• Hi Tildeb – sorry if I came across as critical of the actions New Atheists – I agree that it doesn’t take much for some of our religious citizenry to use rightful atheist outcry as a rally call to the faithful. I certainly hope we are approaching the tipping point as far as atheist identity is concerned. At the risk of saying something you might take the wrong way, your analogy to the blaming of rape victims made me feel compelled to defend myself. It made me feel under attack. That kind of rhetoric is more harmful than helpful. There were kinder ways to point out how my comments could be taken. I am sorry that my own carelessness in wording made you feel that you had to defend your position. See how easy it is to provoke defensiveness?

        • Hi Anne. The reason why I used the rape analogy was to shock you. You do not see yourself as someone who would ever blame a rape victim, are you?

          I’m relying on that.

          Of course, the risk I take is to be vilified as a mean and nasty person for using such a rhetorical tool but that’s a risk I’m willing to take if it means people like you will take your own comments as seriously as I do.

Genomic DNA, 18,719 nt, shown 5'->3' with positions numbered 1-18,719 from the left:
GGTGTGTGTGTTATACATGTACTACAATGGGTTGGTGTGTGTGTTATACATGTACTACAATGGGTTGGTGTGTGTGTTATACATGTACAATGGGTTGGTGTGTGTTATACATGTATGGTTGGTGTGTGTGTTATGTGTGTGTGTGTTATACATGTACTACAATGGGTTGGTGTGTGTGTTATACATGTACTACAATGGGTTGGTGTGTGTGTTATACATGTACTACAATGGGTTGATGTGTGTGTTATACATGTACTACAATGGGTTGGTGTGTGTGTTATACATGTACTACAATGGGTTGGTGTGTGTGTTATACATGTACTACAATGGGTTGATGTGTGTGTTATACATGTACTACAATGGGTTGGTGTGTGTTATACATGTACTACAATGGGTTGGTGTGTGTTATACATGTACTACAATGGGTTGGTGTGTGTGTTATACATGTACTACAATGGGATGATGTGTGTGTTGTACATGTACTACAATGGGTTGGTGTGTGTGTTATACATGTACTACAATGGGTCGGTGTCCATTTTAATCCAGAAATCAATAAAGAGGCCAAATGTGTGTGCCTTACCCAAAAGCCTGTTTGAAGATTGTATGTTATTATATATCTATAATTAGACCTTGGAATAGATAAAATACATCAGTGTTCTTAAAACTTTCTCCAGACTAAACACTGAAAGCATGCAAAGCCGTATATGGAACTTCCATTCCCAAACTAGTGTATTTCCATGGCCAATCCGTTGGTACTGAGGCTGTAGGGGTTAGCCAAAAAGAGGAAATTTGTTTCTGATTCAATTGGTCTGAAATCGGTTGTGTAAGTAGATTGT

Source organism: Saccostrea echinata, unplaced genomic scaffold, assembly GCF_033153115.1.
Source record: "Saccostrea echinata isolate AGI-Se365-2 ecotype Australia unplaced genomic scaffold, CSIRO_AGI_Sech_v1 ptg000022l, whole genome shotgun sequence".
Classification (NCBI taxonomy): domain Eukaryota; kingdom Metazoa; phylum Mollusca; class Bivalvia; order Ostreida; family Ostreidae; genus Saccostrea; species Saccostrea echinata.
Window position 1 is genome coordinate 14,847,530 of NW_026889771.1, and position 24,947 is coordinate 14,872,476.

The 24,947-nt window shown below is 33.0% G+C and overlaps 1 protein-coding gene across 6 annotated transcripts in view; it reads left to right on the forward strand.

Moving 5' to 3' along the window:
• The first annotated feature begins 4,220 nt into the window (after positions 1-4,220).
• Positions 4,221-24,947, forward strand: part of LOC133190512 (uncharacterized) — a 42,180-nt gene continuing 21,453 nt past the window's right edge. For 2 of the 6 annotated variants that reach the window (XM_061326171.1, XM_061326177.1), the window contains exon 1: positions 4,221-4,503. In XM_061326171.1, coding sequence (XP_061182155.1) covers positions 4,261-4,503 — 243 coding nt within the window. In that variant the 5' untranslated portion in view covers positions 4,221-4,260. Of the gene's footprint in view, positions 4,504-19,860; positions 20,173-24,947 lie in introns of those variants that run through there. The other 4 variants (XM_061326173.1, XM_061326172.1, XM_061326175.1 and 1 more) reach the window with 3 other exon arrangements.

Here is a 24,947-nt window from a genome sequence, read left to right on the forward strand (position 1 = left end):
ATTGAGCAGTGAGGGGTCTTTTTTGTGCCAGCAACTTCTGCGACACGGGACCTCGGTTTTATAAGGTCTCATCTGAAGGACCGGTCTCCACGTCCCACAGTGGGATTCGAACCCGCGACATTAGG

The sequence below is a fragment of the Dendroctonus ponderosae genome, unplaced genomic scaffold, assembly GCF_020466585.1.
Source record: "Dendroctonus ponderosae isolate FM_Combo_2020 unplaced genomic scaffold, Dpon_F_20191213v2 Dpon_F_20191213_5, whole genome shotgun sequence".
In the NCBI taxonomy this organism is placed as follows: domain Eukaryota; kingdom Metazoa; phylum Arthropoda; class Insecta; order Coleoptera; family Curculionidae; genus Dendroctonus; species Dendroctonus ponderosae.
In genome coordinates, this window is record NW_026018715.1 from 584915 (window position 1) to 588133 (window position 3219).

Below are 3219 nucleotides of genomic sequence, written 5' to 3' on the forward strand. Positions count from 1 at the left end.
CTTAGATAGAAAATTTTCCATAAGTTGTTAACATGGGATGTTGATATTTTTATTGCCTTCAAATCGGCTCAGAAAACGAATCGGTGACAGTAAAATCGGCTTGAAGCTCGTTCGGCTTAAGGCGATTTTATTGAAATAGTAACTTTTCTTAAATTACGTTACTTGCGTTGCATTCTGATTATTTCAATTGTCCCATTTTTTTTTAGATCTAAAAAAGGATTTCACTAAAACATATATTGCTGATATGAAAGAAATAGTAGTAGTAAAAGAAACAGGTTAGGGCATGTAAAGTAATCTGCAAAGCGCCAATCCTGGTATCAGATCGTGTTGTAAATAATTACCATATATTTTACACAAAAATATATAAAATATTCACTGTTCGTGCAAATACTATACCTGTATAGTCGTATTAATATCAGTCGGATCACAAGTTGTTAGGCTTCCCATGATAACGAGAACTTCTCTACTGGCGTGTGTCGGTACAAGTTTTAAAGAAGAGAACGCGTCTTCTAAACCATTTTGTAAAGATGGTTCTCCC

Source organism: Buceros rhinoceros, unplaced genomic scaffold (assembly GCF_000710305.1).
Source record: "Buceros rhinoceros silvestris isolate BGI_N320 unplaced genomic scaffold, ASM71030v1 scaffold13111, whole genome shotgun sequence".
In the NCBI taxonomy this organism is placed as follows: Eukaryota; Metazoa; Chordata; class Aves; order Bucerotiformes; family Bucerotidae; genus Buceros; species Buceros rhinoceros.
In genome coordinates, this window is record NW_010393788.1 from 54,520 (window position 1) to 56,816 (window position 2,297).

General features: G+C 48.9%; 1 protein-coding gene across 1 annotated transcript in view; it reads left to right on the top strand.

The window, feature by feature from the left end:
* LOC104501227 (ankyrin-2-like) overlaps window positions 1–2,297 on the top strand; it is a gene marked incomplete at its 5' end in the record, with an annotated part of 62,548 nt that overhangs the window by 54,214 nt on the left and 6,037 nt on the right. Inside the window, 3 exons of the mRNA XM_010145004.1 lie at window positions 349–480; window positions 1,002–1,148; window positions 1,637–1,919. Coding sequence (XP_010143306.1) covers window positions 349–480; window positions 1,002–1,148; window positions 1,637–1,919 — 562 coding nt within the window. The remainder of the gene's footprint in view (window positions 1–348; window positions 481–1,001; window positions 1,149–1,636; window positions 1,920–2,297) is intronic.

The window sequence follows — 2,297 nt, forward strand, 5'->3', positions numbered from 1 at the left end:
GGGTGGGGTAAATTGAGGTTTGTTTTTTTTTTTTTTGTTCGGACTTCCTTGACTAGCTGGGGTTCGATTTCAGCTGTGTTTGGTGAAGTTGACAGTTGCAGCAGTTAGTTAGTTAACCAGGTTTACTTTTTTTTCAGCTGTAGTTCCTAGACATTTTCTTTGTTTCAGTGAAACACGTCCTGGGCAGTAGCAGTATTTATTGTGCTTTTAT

And people usually will… but only if they are motivated to do so. Self defense is a wonderful motivator and can often break through the veneer of enunciating a somewhat generic opinion that may include a socially acceptable slightly biased and depersonalized criticism only if there is reason enough to do so.

          I don’t want you – or anyone – to be ambivalent about New Atheism and certainly not for the reason you suggested.

          Let me explain why.

          One of the well advertised methods for disregarding what I think is a very important and timely message about stopping religious privilege in the public domain is to convince people to have just enough doubt, just enough fear of being labelled as intolerant and militant, to at least sit on the fence. This tactic works for those who don’t want change.